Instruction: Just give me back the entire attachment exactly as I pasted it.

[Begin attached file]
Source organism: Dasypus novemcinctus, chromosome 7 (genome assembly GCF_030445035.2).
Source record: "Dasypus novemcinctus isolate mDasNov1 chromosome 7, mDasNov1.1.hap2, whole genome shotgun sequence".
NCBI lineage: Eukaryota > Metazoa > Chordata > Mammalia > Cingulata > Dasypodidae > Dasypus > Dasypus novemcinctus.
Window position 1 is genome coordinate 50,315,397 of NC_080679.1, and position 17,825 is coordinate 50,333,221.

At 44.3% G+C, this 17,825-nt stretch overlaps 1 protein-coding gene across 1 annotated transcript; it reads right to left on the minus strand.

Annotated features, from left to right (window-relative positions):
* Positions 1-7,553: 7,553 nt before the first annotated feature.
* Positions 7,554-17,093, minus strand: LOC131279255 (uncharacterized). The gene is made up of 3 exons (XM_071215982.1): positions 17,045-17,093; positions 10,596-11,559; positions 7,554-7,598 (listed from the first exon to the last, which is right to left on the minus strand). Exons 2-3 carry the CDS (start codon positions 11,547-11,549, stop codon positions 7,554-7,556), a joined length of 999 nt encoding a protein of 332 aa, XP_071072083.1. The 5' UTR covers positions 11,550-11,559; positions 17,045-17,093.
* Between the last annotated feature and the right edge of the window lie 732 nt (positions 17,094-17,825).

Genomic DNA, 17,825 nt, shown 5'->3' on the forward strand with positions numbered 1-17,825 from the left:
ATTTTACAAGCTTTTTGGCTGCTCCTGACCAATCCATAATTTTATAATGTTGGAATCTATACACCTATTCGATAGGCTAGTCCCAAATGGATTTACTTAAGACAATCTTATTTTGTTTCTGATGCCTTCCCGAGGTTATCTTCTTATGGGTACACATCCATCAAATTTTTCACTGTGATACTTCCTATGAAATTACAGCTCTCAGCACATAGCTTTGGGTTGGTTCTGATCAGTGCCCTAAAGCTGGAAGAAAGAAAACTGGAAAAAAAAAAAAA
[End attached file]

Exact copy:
Source organism: Dasypus novemcinctus, chromosome 7 (genome assembly GCF_030445035.2).
Source record: "Dasypus novemcinctus isolate mDasNov1 chromosome 7, mDasNov1.1.hap2, whole genome shotgun sequence".
NCBI lineage: Eukaryota > Metazoa > Chordata > Mammalia > Cingulata > Dasypodidae > Dasypus > Dasypus novemcinctus.
Window position 1 is genome coordinate 50,315,397 of NC_080679.1, and position 17,825 is coordinate 50,333,221.

At 44.3% G+C, this 17,825-nt stretch overlaps 1 protein-coding gene across 1 annotated transcript; it reads right to left on the minus strand.

Annotated features, from left to right (window-relative positions):
* Positions 1-7,553: 7,553 nt before the first annotated feature.
* Positions 7,554-17,093, minus strand: LOC131279255 (uncharacterized). The gene is made up of 3 exons (XM_071215982.1): positions 17,045-17,093; positions 10,596-11,559; positions 7,554-7,598 (listed from the first exon to the last, which is right to left on the minus strand). Exons 2-3 carry the CDS (start codon positions 11,547-11,549, stop codon positions 7,554-7,556), a joined length of 999 nt encoding a protein of 332 aa, XP_071072083.1. The 5' UTR covers positions 11,550-11,559; positions 17,045-17,093.
* Between the last annotated feature and the right edge of the window lie 732 nt (positions 17,094-17,825).

Genomic DNA, 17,825 nt, shown 5'->3' on the forward strand with positions numbered 1-17,825 from the left:
ATTTTACAAGCTTTTTGGCTGCTCCTGACCAATCCATAATTTTATAATGTTGGAATCTATACACCTATTCGATAGGCTAGTCCCAAATGGATTTACTTAAGACAATCTTATTTTGTTTCTGATGCCTTCCCGAGGTTATCTTCTTATGGGTACACATCCATCAAATTTTTCACTGTGATACTTCCTATGAAATTACAGCTCTCAGCACATAGCTTTGGGTTGGTTCTGATCAGTGCCCTAAAGCTGGAAGAAAGAAAACTGGAAAAAAAAAAAAA